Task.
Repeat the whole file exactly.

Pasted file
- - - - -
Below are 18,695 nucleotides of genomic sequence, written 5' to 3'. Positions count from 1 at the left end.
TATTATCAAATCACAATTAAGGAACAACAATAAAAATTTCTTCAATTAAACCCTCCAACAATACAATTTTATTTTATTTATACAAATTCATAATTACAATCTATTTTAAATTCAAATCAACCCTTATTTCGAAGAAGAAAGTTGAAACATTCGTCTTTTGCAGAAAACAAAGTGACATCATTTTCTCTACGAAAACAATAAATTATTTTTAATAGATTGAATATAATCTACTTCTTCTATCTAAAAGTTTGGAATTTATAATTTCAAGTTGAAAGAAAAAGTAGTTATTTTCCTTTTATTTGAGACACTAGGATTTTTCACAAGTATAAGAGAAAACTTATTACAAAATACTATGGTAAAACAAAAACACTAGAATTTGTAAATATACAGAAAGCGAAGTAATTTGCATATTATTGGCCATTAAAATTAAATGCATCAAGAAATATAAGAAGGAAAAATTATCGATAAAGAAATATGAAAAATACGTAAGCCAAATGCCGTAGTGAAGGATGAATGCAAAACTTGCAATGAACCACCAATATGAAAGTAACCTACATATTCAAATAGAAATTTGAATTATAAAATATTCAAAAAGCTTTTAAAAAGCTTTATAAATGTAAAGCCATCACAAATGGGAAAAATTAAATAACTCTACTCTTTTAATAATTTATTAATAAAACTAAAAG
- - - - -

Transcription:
Below are 18,695 nucleotides of genomic sequence, written 5' to 3'. Positions count from 1 at the left end.
TATTATCAAATCACAATTAAGGAACAACAATAAAAATTTCTTCAATTAAACCCTCCAACAATACAATTTTATTTTATTTATACAAATTCATAATTACAATCTATTTTAAATTCAAATCAACCCTTATTTCGAAGAAGAAAGTTGAAACATTCGTCTTTTGCAGAAAACAAAGTGACATCATTTTCTCTACGAAAACAATAAATTATTTTTAATAGATTGAATATAATCTACTTCTTCTATCTAAAAGTTTGGAATTTATAATTTCAAGTTGAAAGAAAAAGTAGTTATTTTCCTTTTATTTGAGACACTAGGATTTTTCACAAGTATAAGAGAAAACTTATTACAAAATACTATGGTAAAACAAAAACACTAGAATTTGTAAATATACAGAAAGCGAAGTAATTTGCATATTATTGGCCATTAAAATTAAATGCATCAAGAAATATAAGAAGGAAAAATTATCGATAAAGAAATATGAAAAATACGTAAGCCAAATGCCGTAGTGAAGGATGAATGCAAAACTTGCAATGAACCACCAATATGAAAGTAACCTACATATTCAAATAGAAATTTGAATTATAAAATATTCAAAAAGCTTTTAAAAAGCTTTATAAATGTAAAGCCATCACAAATGGGAAAAATTAAATAACTCTACTCTTTTAATAATTTATTAATAAAACTAAAAG